NAIROBI, Kenya The Kenyan government said Monday that it had likely recovered the remains of four gunmen who on Sept. 21 and killed more than 60 people.
The discovery came exactly a month after the brazen attack, as families and friends of those killed gathered to plant trees in memory of lost loved ones, andin the chaos after the attack cast another level of sadness over the memorial.
Joseph Ole Lenku, Cabinet secretary for interior, said that on Sunday "we recovered a fourth body, which we know from CCTV footage to be that of a terrorist." He said in his message late Sunday that officials believe the remains of three people recovered at the mall last week are also "those of the terror suspects." Closed-circuit TV footage from Westgate Mall shows four gunmen taking part in the attack.
Lenku said "DNA and other investigations will confirm their identities."
So far, one gunmen has been identified: Hassan Abdi Dhuhulow, a Somali-Norwegian.
The memorial service stressed that the attack occurred against people of all races and religions in the Kenyan capital. Karanja Njoroge, chairman of the friends of Karaura Forest, said the families didn't come together to mourn as much as to remind everyone that Kenya is a country of Christian, Muslim and Hindu residents.
Vaishal Shaha, who lost a friend in the attack, said it was hard for Nairobi's different communities to come together in the wake of the looting allegations.
CCTV video is also behind the allegations against Kenyan soldiers, who are seen walking out of a store in the mall, holding plastic bags heavy with unknown items after the attack. Others looked behind counters and lifted items.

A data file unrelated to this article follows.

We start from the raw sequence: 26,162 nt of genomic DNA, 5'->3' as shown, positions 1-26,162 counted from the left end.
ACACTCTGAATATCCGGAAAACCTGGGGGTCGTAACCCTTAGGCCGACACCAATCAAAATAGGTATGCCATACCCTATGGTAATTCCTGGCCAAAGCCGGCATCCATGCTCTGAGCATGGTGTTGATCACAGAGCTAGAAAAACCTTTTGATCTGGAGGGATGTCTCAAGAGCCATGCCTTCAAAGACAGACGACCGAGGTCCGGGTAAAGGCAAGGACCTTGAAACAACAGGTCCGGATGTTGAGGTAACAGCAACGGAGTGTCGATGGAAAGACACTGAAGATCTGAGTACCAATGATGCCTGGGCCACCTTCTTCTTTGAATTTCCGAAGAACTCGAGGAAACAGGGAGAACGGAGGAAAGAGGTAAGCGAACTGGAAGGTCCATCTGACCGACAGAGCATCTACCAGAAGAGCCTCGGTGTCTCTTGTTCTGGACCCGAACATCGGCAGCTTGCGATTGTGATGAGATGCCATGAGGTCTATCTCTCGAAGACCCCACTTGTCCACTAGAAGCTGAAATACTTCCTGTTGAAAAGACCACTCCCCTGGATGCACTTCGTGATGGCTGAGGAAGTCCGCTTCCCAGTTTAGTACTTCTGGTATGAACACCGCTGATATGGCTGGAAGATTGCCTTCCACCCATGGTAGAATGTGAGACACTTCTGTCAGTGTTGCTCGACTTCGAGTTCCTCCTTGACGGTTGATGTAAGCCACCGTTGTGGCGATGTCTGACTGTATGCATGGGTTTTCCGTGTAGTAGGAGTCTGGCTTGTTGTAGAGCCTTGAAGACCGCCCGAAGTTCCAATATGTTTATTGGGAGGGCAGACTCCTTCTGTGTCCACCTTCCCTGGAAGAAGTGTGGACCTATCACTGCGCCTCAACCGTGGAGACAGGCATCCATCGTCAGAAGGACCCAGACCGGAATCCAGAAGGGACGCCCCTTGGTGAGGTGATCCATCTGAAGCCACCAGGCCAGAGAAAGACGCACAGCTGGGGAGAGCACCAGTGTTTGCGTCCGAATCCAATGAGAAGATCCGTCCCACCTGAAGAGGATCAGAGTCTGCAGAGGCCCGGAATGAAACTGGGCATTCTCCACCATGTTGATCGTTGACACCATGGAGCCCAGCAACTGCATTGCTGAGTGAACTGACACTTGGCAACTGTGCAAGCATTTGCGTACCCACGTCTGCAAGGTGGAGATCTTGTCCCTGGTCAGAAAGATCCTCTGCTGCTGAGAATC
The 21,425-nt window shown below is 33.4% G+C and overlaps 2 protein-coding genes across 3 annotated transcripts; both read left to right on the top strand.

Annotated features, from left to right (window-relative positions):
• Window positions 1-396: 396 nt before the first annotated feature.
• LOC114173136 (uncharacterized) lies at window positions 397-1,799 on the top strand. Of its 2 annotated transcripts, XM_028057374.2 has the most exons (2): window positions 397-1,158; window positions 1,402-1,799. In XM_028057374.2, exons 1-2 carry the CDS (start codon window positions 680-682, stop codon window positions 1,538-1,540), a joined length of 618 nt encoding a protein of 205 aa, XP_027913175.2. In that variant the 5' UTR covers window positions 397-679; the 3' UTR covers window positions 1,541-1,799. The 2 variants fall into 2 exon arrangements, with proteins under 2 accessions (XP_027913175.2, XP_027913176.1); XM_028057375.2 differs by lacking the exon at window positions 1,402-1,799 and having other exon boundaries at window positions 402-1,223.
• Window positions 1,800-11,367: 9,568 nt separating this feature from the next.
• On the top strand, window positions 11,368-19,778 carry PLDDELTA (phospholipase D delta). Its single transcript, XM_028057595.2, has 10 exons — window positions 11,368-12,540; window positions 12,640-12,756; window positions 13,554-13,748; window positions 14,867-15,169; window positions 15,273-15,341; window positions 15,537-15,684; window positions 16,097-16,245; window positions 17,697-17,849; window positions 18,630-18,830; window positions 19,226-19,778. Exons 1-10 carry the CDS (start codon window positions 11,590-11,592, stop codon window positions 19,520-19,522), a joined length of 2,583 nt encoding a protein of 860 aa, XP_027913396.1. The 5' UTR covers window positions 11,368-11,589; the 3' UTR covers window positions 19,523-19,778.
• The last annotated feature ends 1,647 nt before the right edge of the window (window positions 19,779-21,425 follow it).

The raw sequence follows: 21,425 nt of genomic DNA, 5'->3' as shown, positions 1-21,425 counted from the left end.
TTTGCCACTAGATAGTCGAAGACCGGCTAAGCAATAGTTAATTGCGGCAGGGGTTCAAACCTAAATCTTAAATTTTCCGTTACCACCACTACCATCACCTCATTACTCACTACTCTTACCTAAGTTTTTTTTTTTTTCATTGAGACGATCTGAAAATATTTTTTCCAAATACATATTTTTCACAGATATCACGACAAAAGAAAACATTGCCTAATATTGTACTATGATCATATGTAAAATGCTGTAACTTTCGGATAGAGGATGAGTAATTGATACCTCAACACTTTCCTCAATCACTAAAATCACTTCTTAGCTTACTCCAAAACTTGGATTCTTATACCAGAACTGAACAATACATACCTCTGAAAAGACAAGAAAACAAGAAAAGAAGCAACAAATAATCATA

In security camera video seen by The Associated Press on Sunday, some members of Kenya's armed forces appeared to loot a store during the four-day siege of Nairobi's most upscale mall. At least 67 people were killed in the attack by Islamic extremists.
Kenya's security forces have previously denied any wrongdoing.
Soon after the attack began on Sept. 21, Kenyan officials put a security cordon around the mall, allowing only security forces and a few government personnel to pass through. When the attack was over, some who owned shops inside the mall complained of looting.
Mobile phones were ripped from displays, cash registers emptied, and even alcohol stocks plundered, according to AP reporters at the scene after the siege ended.
Public servants in Kenya, including police, firefighters and soldiers, are poorly paid and frequently accused of corruption.
An investigation into a huge fire at Nairobi's airport in August revealed that first responders had looted electronics, a bank and an ATM during and after the blaze.
In the case of the Westgate attack, a team of Kenyan lawmakers that investigated the looting allegations cleared soldiers of any wrongdoing.
The Somali Islamic extremist group al-Shabab claimed responsibly for the mall attack, saying it was in retribution for Kenya's military involvement in Somalia.